- Associated Press - Monday, November 9, 2015

SHOPIERE, Wis. (AP) - When clients told master weaver Juanita Hofstrom they wanted a thought process illustrated in black, brown and gray with a sprinkling of copper to match their floor tile, she surrendered to serendipity.

“One morning I heard cranes migrating overhead, and thought that’s a good theme. I put together an idea on migration and made a wedge of birds flying,” Hofstrom told the Beloit Daily News (http://bit.ly/1Nx7AfE ).

When her clients called her to say they were tracking some warblers on their Arizona vacation, Hofstrom knew it was meant to be.

Hofstrom, a retired art teacher and weaver extraordinaire, makes many dreams come true via her studio. Located in the basement of a Methodist church building she owns at 5420 Highway S in Shopiere, the studio is home to almost 30 looms.

In her “church of weavers,” Hofstrom teaches a variety of weaving techniques, collects scraps for rag rugs, counsels the occasional wanderer and has even helped orchestrate a baptism in the sanctuary upstairs.

On Oct. 22 she made one of her own dreams come true when she was featured on “A Craftsman’s Legacy” on PBS. The TV show features a variety of lost arts such as blacksmithing and woodworking. Not seeing any fiber arts on the show, Hofstrom emailed producers to pitch her idea.

“To be a weaver you have to have tenacity and audacity. You have to push it now and then,” she said.

Hofstrom said she’s been loving looms since a college class, mostly because of the logic of the art.

“Warp is the beginning threads and weft is the filler. It’s the way they arrange themselves at right angles,” she said. “It just gets into your blood.”

In 1962 her husband Norman bought the emerging artist her first loom and the rest was history. She began doing multi-dimensional pieces like designer pillows in the 1970s, showcased in elite galleries.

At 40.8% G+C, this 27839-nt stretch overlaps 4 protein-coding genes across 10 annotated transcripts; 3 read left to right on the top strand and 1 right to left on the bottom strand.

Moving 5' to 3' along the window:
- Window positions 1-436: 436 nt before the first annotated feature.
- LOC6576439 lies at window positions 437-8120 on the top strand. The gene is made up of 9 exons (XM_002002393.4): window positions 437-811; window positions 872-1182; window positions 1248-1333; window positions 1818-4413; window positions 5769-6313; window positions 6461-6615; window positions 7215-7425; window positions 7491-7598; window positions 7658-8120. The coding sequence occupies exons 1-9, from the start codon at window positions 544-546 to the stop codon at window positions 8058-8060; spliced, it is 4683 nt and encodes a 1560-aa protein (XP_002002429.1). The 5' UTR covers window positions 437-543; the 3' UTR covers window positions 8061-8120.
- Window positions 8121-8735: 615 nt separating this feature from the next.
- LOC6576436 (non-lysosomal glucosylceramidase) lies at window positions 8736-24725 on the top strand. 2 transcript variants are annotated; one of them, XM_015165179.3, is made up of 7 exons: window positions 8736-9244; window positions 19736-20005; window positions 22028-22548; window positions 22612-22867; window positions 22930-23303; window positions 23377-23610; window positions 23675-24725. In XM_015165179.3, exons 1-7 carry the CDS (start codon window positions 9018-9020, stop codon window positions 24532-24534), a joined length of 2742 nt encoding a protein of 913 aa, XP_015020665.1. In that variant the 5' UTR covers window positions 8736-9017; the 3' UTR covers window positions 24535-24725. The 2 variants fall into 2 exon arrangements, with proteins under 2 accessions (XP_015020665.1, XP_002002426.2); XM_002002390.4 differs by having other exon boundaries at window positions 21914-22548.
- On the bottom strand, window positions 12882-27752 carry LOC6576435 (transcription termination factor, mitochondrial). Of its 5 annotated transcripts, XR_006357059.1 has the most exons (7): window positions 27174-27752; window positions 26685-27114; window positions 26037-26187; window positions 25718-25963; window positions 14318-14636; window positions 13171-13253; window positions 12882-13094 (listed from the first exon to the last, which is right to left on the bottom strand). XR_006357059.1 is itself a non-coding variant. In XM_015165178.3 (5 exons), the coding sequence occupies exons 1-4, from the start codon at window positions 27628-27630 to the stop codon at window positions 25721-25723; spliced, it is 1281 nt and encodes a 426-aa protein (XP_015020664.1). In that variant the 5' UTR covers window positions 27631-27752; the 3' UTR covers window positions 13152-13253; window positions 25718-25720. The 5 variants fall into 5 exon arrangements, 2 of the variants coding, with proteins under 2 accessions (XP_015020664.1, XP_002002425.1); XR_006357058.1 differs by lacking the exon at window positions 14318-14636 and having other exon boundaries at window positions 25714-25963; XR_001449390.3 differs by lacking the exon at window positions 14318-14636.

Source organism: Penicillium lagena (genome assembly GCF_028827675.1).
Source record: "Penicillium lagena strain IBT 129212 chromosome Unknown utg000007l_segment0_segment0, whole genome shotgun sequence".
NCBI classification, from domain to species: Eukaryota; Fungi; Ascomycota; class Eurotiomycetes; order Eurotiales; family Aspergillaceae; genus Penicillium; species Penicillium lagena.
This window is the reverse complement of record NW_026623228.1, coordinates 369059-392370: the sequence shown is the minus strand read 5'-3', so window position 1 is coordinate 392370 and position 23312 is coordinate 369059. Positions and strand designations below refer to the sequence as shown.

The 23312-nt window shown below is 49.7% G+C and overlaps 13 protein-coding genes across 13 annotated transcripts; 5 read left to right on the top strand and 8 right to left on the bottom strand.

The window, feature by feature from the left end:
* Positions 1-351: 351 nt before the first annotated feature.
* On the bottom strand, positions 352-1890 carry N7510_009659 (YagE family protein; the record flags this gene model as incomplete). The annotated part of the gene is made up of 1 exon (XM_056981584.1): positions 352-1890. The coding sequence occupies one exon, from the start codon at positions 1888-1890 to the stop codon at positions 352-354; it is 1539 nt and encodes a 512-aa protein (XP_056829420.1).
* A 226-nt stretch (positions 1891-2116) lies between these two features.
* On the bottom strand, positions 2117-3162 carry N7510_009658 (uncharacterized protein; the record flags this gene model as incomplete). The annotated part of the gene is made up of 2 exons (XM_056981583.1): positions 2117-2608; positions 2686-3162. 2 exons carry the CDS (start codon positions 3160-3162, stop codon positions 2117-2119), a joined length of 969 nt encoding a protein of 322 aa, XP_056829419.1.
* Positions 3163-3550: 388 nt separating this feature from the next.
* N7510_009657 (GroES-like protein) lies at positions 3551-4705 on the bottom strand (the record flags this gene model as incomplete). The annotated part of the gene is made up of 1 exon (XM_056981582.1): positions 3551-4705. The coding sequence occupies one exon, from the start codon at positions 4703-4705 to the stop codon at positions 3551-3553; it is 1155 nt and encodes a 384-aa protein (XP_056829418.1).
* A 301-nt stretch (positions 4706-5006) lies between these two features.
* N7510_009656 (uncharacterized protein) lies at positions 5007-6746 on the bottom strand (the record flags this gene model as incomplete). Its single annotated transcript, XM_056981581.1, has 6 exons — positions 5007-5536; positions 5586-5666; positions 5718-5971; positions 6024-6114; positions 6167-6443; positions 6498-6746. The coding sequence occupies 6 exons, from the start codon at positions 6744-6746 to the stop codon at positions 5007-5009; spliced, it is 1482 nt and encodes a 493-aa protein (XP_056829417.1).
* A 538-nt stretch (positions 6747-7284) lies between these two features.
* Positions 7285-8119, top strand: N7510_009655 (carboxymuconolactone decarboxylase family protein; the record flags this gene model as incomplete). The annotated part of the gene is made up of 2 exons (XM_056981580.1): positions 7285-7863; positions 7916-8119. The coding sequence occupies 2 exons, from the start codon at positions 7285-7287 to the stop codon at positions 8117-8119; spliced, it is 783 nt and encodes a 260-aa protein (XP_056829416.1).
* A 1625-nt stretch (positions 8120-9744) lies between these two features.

Twelve years ago Hofstrom wanted to hone her art even more and offered to sponsor a master weaver from England, Jason Collingwood, in her shop. The man took her up on the offer and moved operations to the church basement. Between the two of them, classes reached up to 20 weavers from around the country.

Hofstrom said she’s always preferred the older looms with cast iron gears. Although she said newer looms are good for lightweight items like a table runner or clothing pieces, rugs require “a loom you can’t kill.”

Her most prized possession is a 200-year-old rug loom “operating beautifully.” The 100-year-old looms are youngsters.

Today she weaves wool saddle blankets, seamless tote bags, guitar straps and stoles for pastors. She also embroiders, spins, knits and crochets.

“My favorite things are serendipitous projects where the journey counts,” Hofstrom said.

Because she inherits a lot of white warp and sheets, she paints the weft before it’s woven for more unique designs. She can manipulate the gears of a loom to make all kinds of elaborate designs within textiles.

Over the years a variety of seekers have migrated to Hofstrom, many from other states desiring to learn the loom. For some she offers a “rug a day” class in which people come and use looms which are already warped and ready. Others she teaches the patience-requiring art which can take years to master, as one struggles to wrestle with the complex machine. When asked how long it takes to make a rug, Hofstrom joked “50 years.”

Hofstrom is also a keeper of wayward looms which seem to find their way to her caring embrace. When one sad loom may have had its metal stripped off, Hofstrom purchased new parts and resuscitated it. Her restored looms are often used to teach or to be passed on to others needing an affordable option to begin their new hobby.

Many of Hofstrom’s seekers are retired people looking for a new hobby and a fresh start. Hofstrom, who calls herself a “throwback,” is also trying new things all the time. Her next mission is to weave camouflage rugs for man caves.

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Information from: Beloit Daily News, http://www.beloitdailynews.com

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